Thursday, February 9, 2023

Survey: freshmen volunteering more than in past years

September 4, 2001

A recent survey showed the percentage of college freshmen who volunteer has steadily increased since 1990, and volunteer leaders say MSU has been no different.

The survey, which was conducted by the Higher Education Research Institute at the University of California at Los Angeles, showed the percentage of freshmen who performed volunteer work in 2000 increased 15 percent since 1990.

Carlos Fuentes, assistant director at MSU’s Service-Learning Center, said he was not surprised by the results.

Although the number of students who volunteered for the center in 2000 did not increased from 1999, the center has seen a 10 percent growth every year since 1990.

The Service-Learning Center, located in the basement of Student Services, offers a wide range of opportunities for students who wish to volunteer.

“There are a lot of promising student volunteers all-over college campuses, with MSU among them,” Fuentes said. “The rise in freshmen student volunteers has been a result of the fact that a lot of elementary and high schools value volunteering.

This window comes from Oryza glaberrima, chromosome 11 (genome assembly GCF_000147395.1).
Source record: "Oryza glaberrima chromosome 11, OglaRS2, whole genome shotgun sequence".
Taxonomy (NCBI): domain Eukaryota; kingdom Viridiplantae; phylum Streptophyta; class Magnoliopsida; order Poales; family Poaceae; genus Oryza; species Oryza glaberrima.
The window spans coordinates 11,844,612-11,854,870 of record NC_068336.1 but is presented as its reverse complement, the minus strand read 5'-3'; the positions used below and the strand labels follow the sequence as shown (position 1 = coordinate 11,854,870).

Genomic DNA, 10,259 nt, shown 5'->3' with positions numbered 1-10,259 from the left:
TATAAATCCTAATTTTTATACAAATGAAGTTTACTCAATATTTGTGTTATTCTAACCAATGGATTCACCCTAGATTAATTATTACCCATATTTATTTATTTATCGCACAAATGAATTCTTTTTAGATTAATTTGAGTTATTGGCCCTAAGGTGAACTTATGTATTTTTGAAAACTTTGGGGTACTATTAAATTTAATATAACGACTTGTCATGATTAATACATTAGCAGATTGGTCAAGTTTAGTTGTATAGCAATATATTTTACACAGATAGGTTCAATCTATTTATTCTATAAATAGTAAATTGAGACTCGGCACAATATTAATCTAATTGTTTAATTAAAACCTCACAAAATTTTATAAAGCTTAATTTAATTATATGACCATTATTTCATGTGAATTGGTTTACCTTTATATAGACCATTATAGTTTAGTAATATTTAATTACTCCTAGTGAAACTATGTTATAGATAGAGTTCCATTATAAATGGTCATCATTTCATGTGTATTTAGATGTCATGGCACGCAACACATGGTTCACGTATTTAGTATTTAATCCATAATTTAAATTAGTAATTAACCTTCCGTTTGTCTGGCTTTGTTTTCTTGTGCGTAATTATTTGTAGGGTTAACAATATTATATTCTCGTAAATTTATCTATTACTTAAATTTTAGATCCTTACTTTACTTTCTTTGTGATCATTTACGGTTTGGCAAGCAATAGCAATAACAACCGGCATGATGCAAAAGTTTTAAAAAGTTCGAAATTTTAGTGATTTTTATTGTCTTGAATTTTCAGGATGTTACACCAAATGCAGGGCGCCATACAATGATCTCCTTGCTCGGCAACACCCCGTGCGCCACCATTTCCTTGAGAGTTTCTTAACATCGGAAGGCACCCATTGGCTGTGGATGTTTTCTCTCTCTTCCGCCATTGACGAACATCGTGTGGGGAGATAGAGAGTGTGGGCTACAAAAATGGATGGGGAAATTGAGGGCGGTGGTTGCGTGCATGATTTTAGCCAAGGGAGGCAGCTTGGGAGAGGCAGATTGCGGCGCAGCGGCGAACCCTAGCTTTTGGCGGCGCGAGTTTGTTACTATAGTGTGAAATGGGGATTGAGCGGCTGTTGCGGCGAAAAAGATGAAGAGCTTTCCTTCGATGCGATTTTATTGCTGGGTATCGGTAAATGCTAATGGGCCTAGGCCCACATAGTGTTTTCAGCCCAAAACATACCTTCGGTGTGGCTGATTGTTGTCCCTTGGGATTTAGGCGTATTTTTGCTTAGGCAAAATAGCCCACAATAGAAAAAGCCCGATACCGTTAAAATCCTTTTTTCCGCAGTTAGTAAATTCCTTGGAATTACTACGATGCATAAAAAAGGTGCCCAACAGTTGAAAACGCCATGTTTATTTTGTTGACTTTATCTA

“Once students graduate from high school and start college, they need to find an outlet for the volunteering they did in the past.”

Fuentes said students choose volunteer projects based on their own backgrounds and beliefs.

“Some people do it because their parents did it, some do it as a career booster, but the majority volunteer because it feels good,” he said.

Fuentes said there are more than 800 volunteer opportunities in the Lansing area. And at the Service-Learning Center, students can participate in 20 different nonprofit programs.

Among the most popular volunteering organizations provided by the center are Into the Streets and Alternative Spring Break.

Amy Rabe, a music education senior and chairwoman for Alternative Spring Break, said the program is a learning experience students would never get from a textbook.

“It’s an intense week that will help you explore who you are and learn something about yourself,” she said.

The student-led organization places students all over North and South America during spring break where they learn how to perform necessary services and explore the history of the area.

Rabe said it made her more anxious to do volunteer work.

“I think students participate in Alternative Spring Break because it’s really different,” she said. “Our goal for this program is to make students excited about doing more for their community once they leave.”

Amanda Woreman, co-chairwoman for Into the Streets, says the program’s mission is to introduce thoughtful community service into the MSU community and the greater Lansing area.

Woreman says the most gratifying aspect of this program is “seeing the expression on people’s faces when you change some part of their lives.”

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